Older oak trees have been plagued with health problems and are dying in large numbers throughout Maryland. Why? Both researchers and homeowners are asking the same question. The tree diagnostic laboratories have identified an assortment of diseases and pests on the dying trees. Yet no single, conclusive problem is killing them all. It remains a mystery. A few facts that everyone agrees on are these: We have never had so many mature oaks in our forests, so maybe this is the way they naturally decline. We experienced unusually wet summer weather in 2018 and 2019. Researchers believe this could have compromised the relationship between the mature oak roots and the fungus on which they depend for water absorption. As a homeowner, you can try to alleviate oak drought stress. If we experience a July/August drought, watering the area around the drip line of a tree can reduce stress. The objective would not be to stimulate growth with volumes of water, but instead to sustain the tree during the drought period. If your oak is in a lawn and you feed the turf once a year, that will suffice. Visit the Home and Garden Information Center website for a summary article.
Joyce Browning Horticulturist, Master Gardener Coordinator Video credit: Bethany Evans Longwood Gardens Professional Gardener Program Alumni; CPH
This season (2019) the Home and Garden Information Center has received a tremendous number of questions on rapid browning and death of many of our oak trees in urban landscapes and forest situations. Even though it would be convenient to point to a single reason for this dieback it is most likely a combination of weather, disease, and insect factors.
A logical starting place to look for an explanation would be the often-overlooked gradual health decline of our trees due to old age, restricted root zones, soil compaction in work zones, old trunk wounds, storm damage, poor pruning, urban stress such as reflected heat and drought, and opportunistic diseases and insects. These decline factors can extend over many years, leaving trees to try and cope with less than ideal growing conditions.
Last season these conditions were further worsened by the excessive rainfall that continued into this spring which resulted in standing water at many locations that had low spots, compacted soil, or water collection points. Flooded soils and saturated root zones further weakened trees by allowing root pathogens such as Phytophthora a chance to reduce the overall number of healthy roots.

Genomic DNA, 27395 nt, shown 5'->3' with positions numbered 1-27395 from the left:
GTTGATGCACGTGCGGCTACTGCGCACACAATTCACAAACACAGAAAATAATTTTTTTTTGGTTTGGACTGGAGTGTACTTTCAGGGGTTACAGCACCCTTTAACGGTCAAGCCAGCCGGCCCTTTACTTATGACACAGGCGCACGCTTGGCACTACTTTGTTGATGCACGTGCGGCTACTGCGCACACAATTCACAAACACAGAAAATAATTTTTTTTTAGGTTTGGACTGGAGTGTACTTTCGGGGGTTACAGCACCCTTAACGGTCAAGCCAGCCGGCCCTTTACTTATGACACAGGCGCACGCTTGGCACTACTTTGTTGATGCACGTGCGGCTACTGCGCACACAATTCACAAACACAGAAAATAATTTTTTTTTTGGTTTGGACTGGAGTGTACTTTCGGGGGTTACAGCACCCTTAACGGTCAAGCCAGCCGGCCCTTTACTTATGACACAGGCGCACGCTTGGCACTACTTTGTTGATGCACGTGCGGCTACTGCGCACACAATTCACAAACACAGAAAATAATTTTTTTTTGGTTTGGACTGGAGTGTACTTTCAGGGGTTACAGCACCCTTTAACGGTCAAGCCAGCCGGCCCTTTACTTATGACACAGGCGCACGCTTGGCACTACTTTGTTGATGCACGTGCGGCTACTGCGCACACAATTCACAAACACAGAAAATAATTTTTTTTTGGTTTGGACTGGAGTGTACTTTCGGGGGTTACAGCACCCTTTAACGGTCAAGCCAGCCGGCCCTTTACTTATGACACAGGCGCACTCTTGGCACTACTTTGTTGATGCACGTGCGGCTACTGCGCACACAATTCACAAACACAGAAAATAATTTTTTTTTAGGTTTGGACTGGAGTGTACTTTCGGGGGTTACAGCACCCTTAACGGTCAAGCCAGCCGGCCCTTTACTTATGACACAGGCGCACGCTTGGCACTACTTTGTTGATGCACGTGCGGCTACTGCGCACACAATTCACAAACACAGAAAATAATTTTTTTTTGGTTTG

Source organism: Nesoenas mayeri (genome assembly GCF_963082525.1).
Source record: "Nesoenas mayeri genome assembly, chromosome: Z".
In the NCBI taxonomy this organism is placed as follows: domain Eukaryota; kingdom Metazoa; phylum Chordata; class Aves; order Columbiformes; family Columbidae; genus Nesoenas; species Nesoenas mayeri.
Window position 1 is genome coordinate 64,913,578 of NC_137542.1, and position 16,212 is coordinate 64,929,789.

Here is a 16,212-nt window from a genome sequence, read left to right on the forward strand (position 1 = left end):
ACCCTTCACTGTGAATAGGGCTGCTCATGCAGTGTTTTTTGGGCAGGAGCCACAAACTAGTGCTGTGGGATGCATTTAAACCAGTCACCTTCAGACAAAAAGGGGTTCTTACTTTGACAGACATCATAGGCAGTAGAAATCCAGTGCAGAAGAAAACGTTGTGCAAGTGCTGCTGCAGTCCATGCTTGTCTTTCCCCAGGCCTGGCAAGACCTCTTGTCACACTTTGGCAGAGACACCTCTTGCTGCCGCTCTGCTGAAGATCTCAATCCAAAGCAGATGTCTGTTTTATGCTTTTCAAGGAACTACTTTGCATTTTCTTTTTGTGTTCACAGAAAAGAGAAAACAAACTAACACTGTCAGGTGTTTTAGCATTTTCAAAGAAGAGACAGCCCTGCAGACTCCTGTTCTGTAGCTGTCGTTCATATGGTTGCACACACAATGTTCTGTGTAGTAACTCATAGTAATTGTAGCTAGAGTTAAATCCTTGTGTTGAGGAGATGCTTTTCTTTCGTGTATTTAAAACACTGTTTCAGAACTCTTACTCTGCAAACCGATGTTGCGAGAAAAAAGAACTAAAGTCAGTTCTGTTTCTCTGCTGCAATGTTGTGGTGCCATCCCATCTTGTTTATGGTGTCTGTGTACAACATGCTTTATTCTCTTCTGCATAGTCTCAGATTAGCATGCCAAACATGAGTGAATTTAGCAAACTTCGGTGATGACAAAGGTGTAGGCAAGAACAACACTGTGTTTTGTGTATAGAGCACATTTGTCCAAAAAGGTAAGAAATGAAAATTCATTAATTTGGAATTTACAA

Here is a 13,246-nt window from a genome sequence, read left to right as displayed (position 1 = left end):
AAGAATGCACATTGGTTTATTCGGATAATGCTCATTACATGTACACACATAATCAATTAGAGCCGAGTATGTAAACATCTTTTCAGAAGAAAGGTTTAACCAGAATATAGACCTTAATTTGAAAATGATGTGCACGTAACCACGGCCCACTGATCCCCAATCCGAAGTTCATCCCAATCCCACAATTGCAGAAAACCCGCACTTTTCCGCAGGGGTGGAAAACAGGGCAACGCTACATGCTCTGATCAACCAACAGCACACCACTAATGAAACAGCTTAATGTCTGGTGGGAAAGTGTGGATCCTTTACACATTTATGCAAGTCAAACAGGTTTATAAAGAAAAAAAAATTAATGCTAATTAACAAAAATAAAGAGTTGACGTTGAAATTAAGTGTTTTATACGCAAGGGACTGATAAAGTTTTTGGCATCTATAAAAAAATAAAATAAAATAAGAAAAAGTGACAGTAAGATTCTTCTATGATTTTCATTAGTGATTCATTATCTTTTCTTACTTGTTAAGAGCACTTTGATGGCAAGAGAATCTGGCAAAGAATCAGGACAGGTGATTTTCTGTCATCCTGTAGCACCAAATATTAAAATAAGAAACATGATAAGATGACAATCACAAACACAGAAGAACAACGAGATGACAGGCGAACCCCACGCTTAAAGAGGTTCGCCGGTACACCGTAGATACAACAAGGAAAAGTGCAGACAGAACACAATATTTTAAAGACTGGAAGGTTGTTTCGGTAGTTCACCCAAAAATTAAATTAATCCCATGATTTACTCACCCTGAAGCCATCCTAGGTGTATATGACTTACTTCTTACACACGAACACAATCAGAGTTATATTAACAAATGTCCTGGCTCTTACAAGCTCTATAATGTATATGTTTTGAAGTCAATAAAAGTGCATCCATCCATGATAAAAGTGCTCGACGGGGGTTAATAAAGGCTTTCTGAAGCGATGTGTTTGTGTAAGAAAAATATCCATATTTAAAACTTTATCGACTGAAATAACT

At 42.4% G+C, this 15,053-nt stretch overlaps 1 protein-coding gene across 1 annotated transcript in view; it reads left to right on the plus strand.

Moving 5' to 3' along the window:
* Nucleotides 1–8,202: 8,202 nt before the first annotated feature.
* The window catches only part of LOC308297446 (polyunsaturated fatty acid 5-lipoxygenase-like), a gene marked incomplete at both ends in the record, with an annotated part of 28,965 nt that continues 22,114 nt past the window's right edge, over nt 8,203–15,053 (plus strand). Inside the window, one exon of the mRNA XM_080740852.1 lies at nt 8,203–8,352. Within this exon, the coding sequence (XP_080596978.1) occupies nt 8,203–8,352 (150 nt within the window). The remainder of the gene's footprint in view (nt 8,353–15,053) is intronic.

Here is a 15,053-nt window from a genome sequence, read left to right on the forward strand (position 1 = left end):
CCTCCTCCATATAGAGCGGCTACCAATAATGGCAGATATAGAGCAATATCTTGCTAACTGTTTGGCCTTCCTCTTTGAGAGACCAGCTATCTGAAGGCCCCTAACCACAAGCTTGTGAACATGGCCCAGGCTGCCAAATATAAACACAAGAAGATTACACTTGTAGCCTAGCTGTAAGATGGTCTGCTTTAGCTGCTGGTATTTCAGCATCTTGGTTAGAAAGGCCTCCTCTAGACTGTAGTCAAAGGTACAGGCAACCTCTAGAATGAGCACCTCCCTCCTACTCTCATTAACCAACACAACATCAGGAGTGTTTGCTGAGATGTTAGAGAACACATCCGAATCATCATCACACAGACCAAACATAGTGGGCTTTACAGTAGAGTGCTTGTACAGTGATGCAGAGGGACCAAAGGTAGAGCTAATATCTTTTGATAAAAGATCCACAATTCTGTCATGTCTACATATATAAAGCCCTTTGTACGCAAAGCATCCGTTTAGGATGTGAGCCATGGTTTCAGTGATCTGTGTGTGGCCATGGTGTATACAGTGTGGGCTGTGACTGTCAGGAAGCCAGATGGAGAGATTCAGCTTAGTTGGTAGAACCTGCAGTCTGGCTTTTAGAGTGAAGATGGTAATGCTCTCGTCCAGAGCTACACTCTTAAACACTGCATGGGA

In general, red, black, chestnut and white oaks don’t tolerate poorly drained soils. Trees can tolerate some reduction in root health, as long as temperatures remain cool, water demands aren’t high, and adequate time is allowed for root regeneration. As a root system loses the ability to support the tree’s water needs, dieback will occur especially in the upper branches.
When the high summer temperatures began this season in mid-July and the low rainfall extended into this fall these conditions accelerated the loss of tree vigor and resulted in sudden browning of tree leaves and canopy dieback. Compromised tree health often allows pathogens such Armillaria and Hypoxylon to invade, which further accelerates dieback and death. In addition, opportunistic insects such as Ambrosia Beetles and Two-lined Chestnut Borer, will attack tree trunks and continue tree demise.
There are a few positive steps that may alleviate some tree stress. It is very difficult to reverse decline in stressed oaks so select trees that still have green foliage and irrigate near their bases during this period of high drought stress. Even minimal amounts of water can help recovery and prevent drought stress before winter dormancy. Practices that open up compacted soils to increase drainage and raise soil oxygen levels (e.g., vertical mulching) will often help as well.
As we continue to receive information about dying oaks across the state, we still have many unanswered questions. We will continue to collect data on tree species, age, and pest occurrence, in coordination with other agencies across Maryland.
By Dr. David L. Clement, Principal Agent, University of Maryland Extension, Home & Garden Information Center and Dr. Karen Rane, Director, University of Maryland Plant Diagnostic Laboratory